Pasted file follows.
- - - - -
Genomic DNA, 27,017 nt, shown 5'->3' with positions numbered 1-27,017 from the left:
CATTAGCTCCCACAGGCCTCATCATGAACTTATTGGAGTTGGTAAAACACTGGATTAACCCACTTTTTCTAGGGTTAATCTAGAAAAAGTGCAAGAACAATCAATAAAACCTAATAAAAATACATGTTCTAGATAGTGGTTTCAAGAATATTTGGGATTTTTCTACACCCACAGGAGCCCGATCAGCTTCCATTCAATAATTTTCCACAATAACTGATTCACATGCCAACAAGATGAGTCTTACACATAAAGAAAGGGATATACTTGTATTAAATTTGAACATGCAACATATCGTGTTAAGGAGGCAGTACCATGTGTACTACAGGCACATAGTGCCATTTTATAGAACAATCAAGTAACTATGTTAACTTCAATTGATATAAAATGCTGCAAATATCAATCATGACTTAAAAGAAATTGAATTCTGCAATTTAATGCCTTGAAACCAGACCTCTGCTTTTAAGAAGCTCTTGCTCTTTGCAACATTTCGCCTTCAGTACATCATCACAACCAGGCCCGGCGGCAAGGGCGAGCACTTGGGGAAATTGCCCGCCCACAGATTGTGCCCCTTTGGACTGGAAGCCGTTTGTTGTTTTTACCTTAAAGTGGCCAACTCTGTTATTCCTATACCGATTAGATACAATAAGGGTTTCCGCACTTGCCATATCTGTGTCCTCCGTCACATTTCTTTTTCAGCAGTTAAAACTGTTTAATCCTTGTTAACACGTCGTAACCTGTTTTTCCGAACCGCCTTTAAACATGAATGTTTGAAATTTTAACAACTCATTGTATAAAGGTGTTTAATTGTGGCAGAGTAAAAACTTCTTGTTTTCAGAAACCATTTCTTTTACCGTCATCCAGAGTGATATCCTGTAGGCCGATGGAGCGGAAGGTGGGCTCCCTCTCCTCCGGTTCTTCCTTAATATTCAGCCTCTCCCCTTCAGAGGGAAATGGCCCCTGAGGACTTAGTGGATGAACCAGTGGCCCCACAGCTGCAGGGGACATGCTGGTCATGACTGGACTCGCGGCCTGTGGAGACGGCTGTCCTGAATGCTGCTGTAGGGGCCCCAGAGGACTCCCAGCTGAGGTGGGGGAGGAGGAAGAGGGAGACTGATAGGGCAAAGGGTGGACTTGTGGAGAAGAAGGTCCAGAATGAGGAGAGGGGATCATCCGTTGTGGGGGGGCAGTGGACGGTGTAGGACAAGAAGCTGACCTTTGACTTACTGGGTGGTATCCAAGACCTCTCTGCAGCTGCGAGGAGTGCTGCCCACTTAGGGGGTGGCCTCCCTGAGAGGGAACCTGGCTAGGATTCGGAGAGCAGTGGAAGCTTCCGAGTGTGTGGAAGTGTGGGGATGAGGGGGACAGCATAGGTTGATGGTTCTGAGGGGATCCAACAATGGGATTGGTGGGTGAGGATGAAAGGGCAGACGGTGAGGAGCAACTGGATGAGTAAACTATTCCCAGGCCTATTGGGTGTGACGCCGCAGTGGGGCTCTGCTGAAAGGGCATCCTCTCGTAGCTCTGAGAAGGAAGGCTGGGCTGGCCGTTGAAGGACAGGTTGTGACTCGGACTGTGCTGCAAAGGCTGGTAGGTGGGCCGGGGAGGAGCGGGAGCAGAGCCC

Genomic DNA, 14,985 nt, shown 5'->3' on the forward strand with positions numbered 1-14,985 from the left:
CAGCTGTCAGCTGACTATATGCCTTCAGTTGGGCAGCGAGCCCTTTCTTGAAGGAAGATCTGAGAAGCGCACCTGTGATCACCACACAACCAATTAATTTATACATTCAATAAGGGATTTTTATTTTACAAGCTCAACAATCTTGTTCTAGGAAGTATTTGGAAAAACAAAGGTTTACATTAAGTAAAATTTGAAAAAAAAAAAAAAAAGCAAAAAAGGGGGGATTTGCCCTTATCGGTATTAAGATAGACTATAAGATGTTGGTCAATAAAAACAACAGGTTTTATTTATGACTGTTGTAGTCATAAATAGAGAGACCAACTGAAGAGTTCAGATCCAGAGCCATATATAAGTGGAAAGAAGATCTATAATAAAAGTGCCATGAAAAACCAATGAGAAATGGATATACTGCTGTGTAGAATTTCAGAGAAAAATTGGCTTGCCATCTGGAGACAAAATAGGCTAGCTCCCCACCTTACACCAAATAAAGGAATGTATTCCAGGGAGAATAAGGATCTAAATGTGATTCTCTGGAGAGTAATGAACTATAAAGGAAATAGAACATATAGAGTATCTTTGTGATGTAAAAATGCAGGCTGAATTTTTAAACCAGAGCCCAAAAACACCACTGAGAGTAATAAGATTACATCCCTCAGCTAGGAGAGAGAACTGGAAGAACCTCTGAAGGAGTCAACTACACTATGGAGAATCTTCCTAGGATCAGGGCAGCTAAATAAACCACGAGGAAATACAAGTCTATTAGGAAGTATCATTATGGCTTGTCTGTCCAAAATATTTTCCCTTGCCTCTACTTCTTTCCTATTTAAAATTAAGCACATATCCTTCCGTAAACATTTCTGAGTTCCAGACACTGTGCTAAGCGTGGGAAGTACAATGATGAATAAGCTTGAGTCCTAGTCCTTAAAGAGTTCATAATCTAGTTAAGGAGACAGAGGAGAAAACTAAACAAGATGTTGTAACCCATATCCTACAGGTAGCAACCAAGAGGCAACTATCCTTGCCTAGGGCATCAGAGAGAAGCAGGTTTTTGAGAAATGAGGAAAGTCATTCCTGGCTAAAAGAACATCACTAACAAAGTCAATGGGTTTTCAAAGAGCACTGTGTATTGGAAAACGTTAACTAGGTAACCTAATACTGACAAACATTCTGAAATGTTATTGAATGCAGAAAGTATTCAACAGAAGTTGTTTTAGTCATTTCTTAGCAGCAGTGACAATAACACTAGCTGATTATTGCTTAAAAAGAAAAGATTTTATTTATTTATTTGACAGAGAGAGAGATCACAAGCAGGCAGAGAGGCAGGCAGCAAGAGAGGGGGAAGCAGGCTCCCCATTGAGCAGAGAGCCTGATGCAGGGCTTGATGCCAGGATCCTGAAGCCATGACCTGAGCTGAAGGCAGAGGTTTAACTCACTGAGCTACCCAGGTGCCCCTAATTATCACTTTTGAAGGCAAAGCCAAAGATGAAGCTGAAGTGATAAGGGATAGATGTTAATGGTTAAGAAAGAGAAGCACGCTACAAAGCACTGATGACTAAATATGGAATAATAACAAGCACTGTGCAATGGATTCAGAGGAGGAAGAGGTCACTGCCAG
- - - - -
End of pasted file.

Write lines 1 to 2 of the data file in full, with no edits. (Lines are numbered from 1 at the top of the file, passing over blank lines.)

Genomic DNA, 27,017 nt, shown 5'->3' with positions numbered 1-27,017 from the left:
CATTAGCTCCCACAGGCCTCATCATGAACTTATTGGAGTTGGTAAAACACTGGATTAACCCACTTTTTCTAGGGTTAATCTAGAAAAAGTGCAAGAACAATCAATAAAACCTAATAAAAATACATGTTCTAGATAGTGGTTTCAAGAATATTTGGGATTTTTCTACACCCACAGGAGCCCGATCAGCTTCCATTCAATAATTTTCCACAATAACTGATTCACATGCCAACAAGATGAGTCTTACACATAAAGAAAGGGATATACTTGTATTAAATTTGAACATGCAACATATCGTGTTAAGGAGGCAGTACCATGTGTACTACAGGCACATAGTGCCATTTTATAGAACAATCAAGTAACTATGTTAACTTCAATTGATATAAAATGCTGCAAATATCAATCATGACTTAAAAGAAATTGAATTCTGCAATTTAATGCCTTGAAACCAGACCTCTGCTTTTAAGAAGCTCTTGCTCTTTGCAACATTTCGCCTTCAGTACATCATCACAACCAGGCCCGGCGGCAAGGGCGAGCACTTGGGGAAATTGCCCGCCCACAGATTGTGCCCCTTTGGACTGGAAGCCGTTTGTTGTTTTTACCTTAAAGTGGCCAACTCTGTTATTCCTATACCGATTAGATACAATAAGGGTTTCCGCACTTGCCATATCTGTGTCCTCCGTCACATTTCTTTTTCAGCAGTTAAAACTGTTTAATCCTTGTTAACACGTCGTAACCTGTTTTTCCGAACCGCCTTTAAACATGAATGTTTGAAATTTTAACAACTCATTGTATAAAGGTGTTTAATTGTGGCAGAGTAAAAACTTCTTGTTTTCAGAAACCATTTCTTTTACCGTCATCCAGAGTGATATCCTGTAGGCCGATGGAGCGGAAGGTGGGCTCCCTCTCCTCCGGTTCTTCCTTAATATTCAGCCTCTCCCCTTCAGAGGGAAATGGCCCCTGAGGACTTAGTGGATGAACCAGTGGCCCCACAGCTGCAGGGGACATGCTGGTCATGACTGGACTCGCGGCCTGTGGAGACGGCTGTCCTGAATGCTGCTGTAGGGGCCCCAGAGGACTCCCAGCTGAGGTGGGGGAGGAGGAAGAGGGAGACTGATAGGGCAAAGGGTGGACTTGTGGAGAAGAAGGTCCAGAATGAGGAGAGGGGATCATCCGTTGTGGGGGGGCAGTGGACGGTGTAGGACAAGAAGCTGACCTTTGACTTACTGGGTGGTATCCAAGACCTCTCTGCAGCTGCGAGGAGTGCTGCCCACTTAGGGGGTGGCCTCCCTGAGAGGGAACCTGGCTAGGATTCGGAGAGCAGTGGAAGCTTCCGAGTGTGTGGAAGTGTGGGGATGAGGGGGACAGCATAGGTTGATGGTTCTGAGGGGATCCAACAATGGGATTGGTGGGTGAGGATGAAAGGGCAGACGGTGAGGAGCAACTGGATGAGTAAACTATTCCCAGGCCTATTGGGTGTGACGCCGCAGTGGGGCTCTGCTGAAAGGGCATCCTCTCGTAGCTCTGAGAAGGAAGGCTGGGCTGGCCGTTGAAGGACAGGTTGTGACTCGGACTGTGCTGCAAAGGCTGGTAGGTGGGCCGGGGAGGAGCGGGAGCAGAGCCC